Dec 8, 2009

Ritual Mace

Ritual Mace

early 1400s

Part of a set. See all set records

Iron alloy with gold inlay

Overall: 38.5 cm (15 3/16 in.)

John L. Severance Fund 1978.9.2



Ceremonial weaponry was used in tantric rituals to combat obstacles to enlightenment, such as ignorance and uncontrolled passions. In 1407 a high-ranking Tibetan monastic patriarch visited the emperor of the Ming dynasty, known as Yongle. The Yongle emperor presented him with a number of gifts, of which the axe, mace, flaying knife, incense burner (1983.154), and the gilt bronze Virupa (1972.96) appear to have been a part, since the sculpture and the axe bear his identifying inscription in a cartouche. Imperial Chinese workmanship is noted in the lush rendering of the lion heads from which the blades emerge, the calligraphic serpentine forms, and the cloud motifs.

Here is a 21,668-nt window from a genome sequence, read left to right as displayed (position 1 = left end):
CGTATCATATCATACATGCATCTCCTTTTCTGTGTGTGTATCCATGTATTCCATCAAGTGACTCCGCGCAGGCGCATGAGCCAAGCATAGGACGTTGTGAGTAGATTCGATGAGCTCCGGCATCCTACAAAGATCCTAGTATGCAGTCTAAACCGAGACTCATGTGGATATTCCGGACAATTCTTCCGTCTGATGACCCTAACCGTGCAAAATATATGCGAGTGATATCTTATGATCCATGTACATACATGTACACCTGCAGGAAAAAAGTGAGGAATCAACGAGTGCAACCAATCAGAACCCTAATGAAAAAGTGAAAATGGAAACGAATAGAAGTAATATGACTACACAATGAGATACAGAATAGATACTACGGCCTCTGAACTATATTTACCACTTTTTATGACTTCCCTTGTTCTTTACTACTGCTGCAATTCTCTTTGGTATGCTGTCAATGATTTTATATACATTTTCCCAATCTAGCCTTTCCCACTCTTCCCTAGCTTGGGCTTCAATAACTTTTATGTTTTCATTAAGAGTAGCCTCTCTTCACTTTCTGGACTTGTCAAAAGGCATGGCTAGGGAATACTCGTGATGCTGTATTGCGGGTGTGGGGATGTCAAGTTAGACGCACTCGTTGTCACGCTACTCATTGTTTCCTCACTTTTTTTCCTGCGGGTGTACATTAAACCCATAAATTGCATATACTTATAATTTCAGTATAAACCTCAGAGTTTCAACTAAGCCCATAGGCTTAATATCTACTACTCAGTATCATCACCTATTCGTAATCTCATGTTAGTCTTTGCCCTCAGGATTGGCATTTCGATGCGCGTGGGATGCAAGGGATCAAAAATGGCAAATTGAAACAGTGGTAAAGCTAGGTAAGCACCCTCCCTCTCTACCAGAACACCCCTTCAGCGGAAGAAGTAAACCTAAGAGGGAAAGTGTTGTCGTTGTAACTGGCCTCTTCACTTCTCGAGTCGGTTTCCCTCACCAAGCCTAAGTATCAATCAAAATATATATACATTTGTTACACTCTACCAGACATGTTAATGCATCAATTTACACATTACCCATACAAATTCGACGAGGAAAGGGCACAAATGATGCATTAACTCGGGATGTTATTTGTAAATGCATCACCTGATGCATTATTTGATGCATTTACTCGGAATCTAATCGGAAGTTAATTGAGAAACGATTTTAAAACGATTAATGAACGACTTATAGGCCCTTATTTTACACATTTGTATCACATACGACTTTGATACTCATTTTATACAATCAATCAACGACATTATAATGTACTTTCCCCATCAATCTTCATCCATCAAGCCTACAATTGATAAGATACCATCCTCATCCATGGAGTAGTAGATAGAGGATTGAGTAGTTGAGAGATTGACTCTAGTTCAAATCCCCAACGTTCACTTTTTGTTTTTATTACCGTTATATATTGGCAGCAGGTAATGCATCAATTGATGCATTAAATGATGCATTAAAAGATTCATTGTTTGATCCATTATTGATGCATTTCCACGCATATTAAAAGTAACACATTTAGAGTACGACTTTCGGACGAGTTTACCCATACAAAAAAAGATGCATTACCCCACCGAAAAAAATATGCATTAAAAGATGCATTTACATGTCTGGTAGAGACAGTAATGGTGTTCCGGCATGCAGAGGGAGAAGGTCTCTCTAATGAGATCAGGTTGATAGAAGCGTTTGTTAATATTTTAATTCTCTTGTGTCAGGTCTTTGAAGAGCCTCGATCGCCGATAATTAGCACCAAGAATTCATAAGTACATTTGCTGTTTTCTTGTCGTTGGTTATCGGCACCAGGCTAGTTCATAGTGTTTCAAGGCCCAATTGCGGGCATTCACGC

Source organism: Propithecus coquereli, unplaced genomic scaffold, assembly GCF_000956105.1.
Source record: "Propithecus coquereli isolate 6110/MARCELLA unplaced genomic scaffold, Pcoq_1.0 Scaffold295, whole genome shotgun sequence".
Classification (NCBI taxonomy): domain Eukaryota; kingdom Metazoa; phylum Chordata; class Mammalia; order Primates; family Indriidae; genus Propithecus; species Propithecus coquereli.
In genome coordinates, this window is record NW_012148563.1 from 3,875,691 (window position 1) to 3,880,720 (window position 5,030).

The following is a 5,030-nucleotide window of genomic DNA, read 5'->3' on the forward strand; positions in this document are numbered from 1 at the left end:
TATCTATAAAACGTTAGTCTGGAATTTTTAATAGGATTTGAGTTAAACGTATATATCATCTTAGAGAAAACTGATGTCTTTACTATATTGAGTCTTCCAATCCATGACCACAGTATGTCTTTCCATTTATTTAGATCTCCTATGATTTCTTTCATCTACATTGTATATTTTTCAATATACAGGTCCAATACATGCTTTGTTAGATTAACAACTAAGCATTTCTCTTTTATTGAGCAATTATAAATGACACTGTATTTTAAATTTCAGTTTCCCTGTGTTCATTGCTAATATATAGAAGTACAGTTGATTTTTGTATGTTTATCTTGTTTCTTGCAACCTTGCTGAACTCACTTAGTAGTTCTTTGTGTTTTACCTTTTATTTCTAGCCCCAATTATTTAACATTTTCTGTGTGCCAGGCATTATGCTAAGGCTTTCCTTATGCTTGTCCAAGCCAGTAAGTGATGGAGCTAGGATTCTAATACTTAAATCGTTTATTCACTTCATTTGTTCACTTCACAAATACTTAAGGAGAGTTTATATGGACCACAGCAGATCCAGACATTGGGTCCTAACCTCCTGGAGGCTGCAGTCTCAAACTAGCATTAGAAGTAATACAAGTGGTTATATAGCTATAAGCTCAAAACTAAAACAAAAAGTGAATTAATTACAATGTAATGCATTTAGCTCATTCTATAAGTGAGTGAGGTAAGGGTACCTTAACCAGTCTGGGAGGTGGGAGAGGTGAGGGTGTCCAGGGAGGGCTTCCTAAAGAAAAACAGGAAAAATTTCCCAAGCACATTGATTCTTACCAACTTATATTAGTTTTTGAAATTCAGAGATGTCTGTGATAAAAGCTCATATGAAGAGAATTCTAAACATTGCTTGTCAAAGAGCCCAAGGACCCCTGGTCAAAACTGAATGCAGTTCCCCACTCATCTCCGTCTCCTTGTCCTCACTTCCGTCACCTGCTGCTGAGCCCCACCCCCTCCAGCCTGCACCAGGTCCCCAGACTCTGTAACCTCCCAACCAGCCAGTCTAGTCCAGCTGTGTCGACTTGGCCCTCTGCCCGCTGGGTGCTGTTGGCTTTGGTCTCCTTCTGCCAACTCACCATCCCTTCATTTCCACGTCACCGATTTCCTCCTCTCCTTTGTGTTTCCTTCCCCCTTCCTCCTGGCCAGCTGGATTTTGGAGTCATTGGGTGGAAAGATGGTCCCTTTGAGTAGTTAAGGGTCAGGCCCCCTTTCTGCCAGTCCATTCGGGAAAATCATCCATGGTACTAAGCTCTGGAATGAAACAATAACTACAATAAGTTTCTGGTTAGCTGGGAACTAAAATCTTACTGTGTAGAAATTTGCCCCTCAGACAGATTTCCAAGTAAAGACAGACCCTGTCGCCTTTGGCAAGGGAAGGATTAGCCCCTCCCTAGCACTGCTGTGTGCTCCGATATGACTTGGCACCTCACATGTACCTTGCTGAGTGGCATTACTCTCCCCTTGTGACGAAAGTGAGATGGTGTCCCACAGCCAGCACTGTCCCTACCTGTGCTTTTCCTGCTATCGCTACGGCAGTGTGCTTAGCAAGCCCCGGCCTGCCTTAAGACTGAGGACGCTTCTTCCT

See also
Tibetan Art
Type of artwork: 

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